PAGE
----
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Cruise Brands’ “Landlubber” Presence: Q&A with PMA’s Leon Camarda

Leon Camarda

In 2020, the cruise business was, well, sunk. Blaring headlines abounded concerning stranded passengers and crew on the Diamond Princess due to the highly contagious SARS-CoV-2. This generated concerns about viral spread among crowds in contained spaces – like those on a cruise ship. The results included a global shutdown on cruising.

What a difference three years makes. These days, the positively setting sail. Cruise organizations are also developing and/or owning commercial real estate and land-based hospitality, retail and entertainment destinations as another way to attract travelers.

Connect CRE recently spoke with Leon Camarda, executive vice president, Project Management Advisors Inc., about this trend of cruise brands “coming ashore” to build and operate commercial real estate holdings.

Q. What is the connection between the cruise lines and hospitality properties?

A. Many cruise brands have invested in elevating their offerings and, I think, now offer a value proposition that resorts and other land-based hospitality venues don’t. Not only are pre-pandemic cruise travelers returning to the seas, but new investments on the part of cruise lines are capturing the interest of customers new to cruise travel.

Cruises are a very attractive option for economy travelers, and there’s currently a competitive dynamic between cruise lines, each hoping to gain more market share. This results in increased value, better service and elevated offerings for cruise travelers across the board.

Going further, cruises often partner with hotels and resorts to offer discounted prices for travelers. This partnership strategy creates more packaged offerings, which are attractive to budget travelers and those looking for prepaid and all-inclusive experiences. This strategy incentivizes further collaboration between cruise lines and other hospitality venues to improve offerings and capture more interest from consumers.

While this was industry standard long before COVID, with the renewed dedication to improving offerings for travelers, we can expect to see cruise lines engaging in new and creative partnerships designed to capture travelers’ attention.

Before the pandemic, cruise lines had a sense of stability – when the pandemic hit, cruises had to rethink their strategies and find ways to recreate the cruise experience. There was a lot of effort and creativity in this pivot, which resulted in some significant discoveries about how people want to travel.

Q. If you would, talk briefly about the entertainment districts being added to ports of call. How do they differ from other such districts?

A. Port venues and entertainment districts are areas where cruise lines have secured a branded, private experience for their travelers. These offer unique, exciting, singular, fun, and high-energy amenities. Some popular amenities for these entertainment districts include water features, local and luxury retail shopping, and food and beverage offerings that reflect the cruise brand and local culture.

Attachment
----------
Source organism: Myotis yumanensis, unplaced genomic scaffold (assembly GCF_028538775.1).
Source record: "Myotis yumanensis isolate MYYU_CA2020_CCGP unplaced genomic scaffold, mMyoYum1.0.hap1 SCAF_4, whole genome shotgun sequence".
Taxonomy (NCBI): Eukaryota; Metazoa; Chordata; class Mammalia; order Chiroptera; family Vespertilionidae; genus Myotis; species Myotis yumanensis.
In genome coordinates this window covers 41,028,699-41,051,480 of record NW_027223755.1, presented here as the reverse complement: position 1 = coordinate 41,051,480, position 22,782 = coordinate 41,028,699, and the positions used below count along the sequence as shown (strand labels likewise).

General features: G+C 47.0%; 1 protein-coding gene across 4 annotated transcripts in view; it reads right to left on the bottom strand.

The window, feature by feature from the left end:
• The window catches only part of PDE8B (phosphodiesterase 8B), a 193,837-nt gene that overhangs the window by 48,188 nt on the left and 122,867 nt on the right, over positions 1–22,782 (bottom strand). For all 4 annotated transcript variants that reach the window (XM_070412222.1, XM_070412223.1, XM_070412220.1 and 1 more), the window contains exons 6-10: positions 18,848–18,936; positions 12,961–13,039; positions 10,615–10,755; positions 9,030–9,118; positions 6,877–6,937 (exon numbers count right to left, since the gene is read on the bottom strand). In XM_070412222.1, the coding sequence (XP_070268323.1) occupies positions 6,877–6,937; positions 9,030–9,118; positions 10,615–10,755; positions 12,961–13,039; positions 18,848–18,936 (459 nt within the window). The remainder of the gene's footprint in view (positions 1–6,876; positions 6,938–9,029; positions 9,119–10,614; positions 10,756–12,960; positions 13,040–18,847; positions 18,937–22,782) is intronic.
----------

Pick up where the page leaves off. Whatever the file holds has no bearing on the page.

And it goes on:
These areas are a great opportunity for cruise lines. Not only do their travelers enjoy unique, exciting experiences, but they also create a closed circuit in terms of customer spending, meaning more revenue for the cruise lines. Where typically travelers would explore a local town area at a port of call, now they can spend their time – and money – in these specialized entertainment districts. When considering what to include in these entertainment districts, cruise lines must consider their unique value proposition and brand promise.

Q. What is your outlook for this particular hospitality sector?

A. The outlook for cruises and cruise-affiliated developments is incredibly positive, moving into 2024 and 2025. Cruise lines are racing to create the next best venue, and cruise passengers are hopping aboard for a ride. 

With more attention focused on economy travelers, value propositions have shifted, and cruises are more financially accessible than ever. In the past few years, cruise lines have created new models, assessed cruise routes, and committed to economies of scale to meet the needs of the value traveler.

That said, the current surge in elevated offerings investment will not last forever. While there is still a lot of runway left, ultimately, there will come a point where competition creates challenges with cost, which could lead to cruises becoming less attractive to value travelers. Investments in improved ships and more substantial, amenitized port venues will generate increased costs that will likely be passed on to the end user in the long run.


Inside The Story

PMA's Leon Camarda

About Amy Wolff Sorter

I love content. I love writing it, visualizing it, and manipulating it to fit into different formats. I have years of experience in working with content, both as creator and editor. The content I create and edit provides assistance with many goals, ranging from lead generation, to developing street cred through well-timed thought-leadership pieces. Content skills include, but aren't limited to, articles and blogs, e-mails, promotional collateral, infographics, e-books and white papers, website copy and more.

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